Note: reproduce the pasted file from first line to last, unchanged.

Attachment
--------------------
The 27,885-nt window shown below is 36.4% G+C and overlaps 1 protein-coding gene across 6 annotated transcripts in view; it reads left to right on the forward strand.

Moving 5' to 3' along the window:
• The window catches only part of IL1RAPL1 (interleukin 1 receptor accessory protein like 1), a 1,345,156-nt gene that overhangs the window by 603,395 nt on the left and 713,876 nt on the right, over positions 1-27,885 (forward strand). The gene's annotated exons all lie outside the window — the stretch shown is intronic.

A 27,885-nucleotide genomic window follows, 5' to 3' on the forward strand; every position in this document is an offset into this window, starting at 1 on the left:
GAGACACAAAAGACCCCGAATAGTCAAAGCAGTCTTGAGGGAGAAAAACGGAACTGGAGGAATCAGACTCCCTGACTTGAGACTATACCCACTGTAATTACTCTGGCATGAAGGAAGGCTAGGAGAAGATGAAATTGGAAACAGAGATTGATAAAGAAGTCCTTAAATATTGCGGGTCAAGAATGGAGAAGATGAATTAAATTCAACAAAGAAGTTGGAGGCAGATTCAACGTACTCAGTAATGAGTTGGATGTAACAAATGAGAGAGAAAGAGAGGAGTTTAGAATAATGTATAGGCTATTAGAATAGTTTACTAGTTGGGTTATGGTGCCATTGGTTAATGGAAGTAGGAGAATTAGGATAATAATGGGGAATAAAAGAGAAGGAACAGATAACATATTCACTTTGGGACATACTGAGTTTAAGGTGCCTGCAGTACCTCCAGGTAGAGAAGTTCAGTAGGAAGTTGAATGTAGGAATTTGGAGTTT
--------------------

The 27,885-nt window shown below is 36.4% G+C and overlaps 1 protein-coding gene across 6 annotated transcripts in view; it reads left to right on the forward strand.

Moving 5' to 3' along the window:
• The window catches only part of IL1RAPL1 (interleukin 1 receptor accessory protein like 1), a 1,345,156-nt gene that overhangs the window by 603,395 nt on the left and 713,876 nt on the right, over positions 1-27,885 (forward strand). The gene's annotated exons all lie outside the window — the stretch shown is intronic.

A 27,885-nucleotide genomic window follows, 5' to 3' on the forward strand; every position in this document is an offset into this window, starting at 1 on the left:
GAGACACAAAAGACCCCGAATAGTCAAAGCAGTCTTGAGGGAGAAAAACGGAACTGGAGGAATCAGACTCCCTGACTTGAGACTATACCCACTGTAATTACTCTGGCATGAAGGAAGGCTAGGAGAAGATGAAATTGGAAACAGAGATTGATAAAGAAGTCCTTAAATATTGCGGGTCAAGAATGGAGAAGATGAATTAAATTCAACAAAGAAGTTGGAGGCAGATTCAACGTACTCAGTAATGAGTTGGATGTAACAAATGAGAGAGAAAGAGAGGAGTTTAGAATAATGTATAGGCTATTAGAATAGTTTACTAGTTGGGTTATGGTGCCATTGGTTAATGGAAGTAGGAGAATTAGGATAATAATGGGGAATAAAAGAGAAGGAACAGATAACATATTCACTTTGGGACATACTGAGTTTAAGGTGCCTGCAGTACCTCCAGGTAGAGAAGTTCAGTAGGAAGTTGAATGTAGGAATTTGGAGTTT